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A Core Outcome Set for multimorbidity research (COSmm)

Research output: Contribution to journalArticle

Original languageEnglish
Pages (from-to)132-138
Number of pages7
JournalAnnals of Family Medicine
Volume16
Issue number2
Early online date27 Feb 2018
DOIs
DateAccepted/In press - 15 Oct 2017
DateE-pub ahead of print - 27 Feb 2018
DatePublished (current) - Mar 2018

Abstract

Purpose:
To develop a consensus based set of core outcomes for studies in multimorbidity.

Methods:
Consensus study following the COS-STAR guidelines for the design and reporting of core outcome sets. An expert Delphi Panel completed a web-based survey with two Rounds. Panellists were presented with a range of outcomes that had been identified in previous workshops and a related systematic review. They indicated their level of agreement on inclusion of each outcome using a Likert scale and outcomes reaching a pre-specified consensus level were included.

Results:
30 panellists were invited to participate and 26 agreed, from 13 countries. All 26 completed both rounds of the survey. The Delphi Panel reached consensus on 17 core outcomes for multimorbidity. The highest ranked outcomes were health related quality of life, mental health outcomes and mortality. Other outcomes were grouped into overarching themes of patient reported impacts and behaviours (treatment burden, self-rated health, self-management behaviour, self-efficacy, adherence); Physical activity and function (activities of daily living, physical function, physical activity); consultation related (communication, shared decision making, prioritisation); and health systems (healthcare utilisation, costs, quality of healthcare).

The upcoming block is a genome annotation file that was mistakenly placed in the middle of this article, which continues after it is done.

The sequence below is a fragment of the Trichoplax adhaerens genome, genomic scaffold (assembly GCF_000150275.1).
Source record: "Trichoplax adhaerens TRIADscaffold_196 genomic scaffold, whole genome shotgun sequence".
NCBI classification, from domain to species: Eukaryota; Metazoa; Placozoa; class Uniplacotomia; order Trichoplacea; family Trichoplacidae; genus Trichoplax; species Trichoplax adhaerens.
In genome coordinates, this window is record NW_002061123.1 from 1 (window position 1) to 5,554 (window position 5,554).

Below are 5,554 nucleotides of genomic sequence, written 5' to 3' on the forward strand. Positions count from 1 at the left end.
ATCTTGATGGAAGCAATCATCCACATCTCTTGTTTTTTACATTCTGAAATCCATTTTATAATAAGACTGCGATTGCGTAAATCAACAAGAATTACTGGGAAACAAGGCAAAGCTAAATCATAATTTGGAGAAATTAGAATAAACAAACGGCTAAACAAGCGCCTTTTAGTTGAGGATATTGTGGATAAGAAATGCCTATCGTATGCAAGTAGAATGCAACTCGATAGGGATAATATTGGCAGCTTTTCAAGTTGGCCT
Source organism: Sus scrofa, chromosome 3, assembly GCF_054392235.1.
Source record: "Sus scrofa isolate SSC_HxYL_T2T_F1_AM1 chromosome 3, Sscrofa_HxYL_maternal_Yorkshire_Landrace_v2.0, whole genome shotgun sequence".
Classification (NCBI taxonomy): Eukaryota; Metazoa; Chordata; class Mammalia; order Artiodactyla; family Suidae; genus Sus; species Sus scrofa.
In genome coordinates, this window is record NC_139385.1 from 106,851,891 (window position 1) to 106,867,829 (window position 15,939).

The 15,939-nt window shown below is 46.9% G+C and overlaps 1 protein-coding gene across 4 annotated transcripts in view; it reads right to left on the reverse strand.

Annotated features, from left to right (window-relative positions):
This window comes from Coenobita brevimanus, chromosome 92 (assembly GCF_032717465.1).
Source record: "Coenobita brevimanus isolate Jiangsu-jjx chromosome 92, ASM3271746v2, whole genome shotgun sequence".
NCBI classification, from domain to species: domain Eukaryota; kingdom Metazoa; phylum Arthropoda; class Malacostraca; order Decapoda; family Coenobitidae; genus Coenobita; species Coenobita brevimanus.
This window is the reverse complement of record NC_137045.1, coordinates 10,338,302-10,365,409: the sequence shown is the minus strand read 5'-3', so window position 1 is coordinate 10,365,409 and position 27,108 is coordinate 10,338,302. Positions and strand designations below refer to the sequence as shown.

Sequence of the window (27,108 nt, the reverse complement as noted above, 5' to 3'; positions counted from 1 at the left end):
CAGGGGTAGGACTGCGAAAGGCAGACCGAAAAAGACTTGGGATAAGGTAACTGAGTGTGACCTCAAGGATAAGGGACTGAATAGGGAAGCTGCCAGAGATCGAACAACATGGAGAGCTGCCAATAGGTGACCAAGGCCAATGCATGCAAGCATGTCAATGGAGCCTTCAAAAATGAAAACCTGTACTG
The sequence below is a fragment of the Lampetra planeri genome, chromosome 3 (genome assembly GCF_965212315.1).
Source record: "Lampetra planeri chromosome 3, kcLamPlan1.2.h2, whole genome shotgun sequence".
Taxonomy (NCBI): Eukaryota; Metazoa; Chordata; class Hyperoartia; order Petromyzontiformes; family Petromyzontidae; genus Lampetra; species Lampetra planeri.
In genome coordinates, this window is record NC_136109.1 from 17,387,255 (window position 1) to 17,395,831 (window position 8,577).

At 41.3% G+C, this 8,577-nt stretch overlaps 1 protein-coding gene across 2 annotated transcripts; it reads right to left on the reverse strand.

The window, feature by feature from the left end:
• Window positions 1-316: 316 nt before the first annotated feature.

Conclusions:
This consensus study involved a wide range of international experts who identified a large number of outcomes for multimorbidity intervention studies. The results suggest that quality of life, mortality and mental health outcomes should be regarded as essential core outcomes. However, researchers should also consider the full range of outcomes when designing studies to capture important domains in multimorbidity depending on individual study aims and interventions.

    Research areas

  • multimorbidity, chronic disease, complexity, methodology, primary care, research, core outcome set

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  • Full-text PDF (accepted author manuscript)

    Rights statement: This is the author accepted manuscript (AAM). The final published version (version of record) is available online via AMA at http://www.annfammed.org/content/16/2/132 . Please refer to any applicable terms of use of the publisher.

    Accepted author manuscript, 896 KB, PDF document

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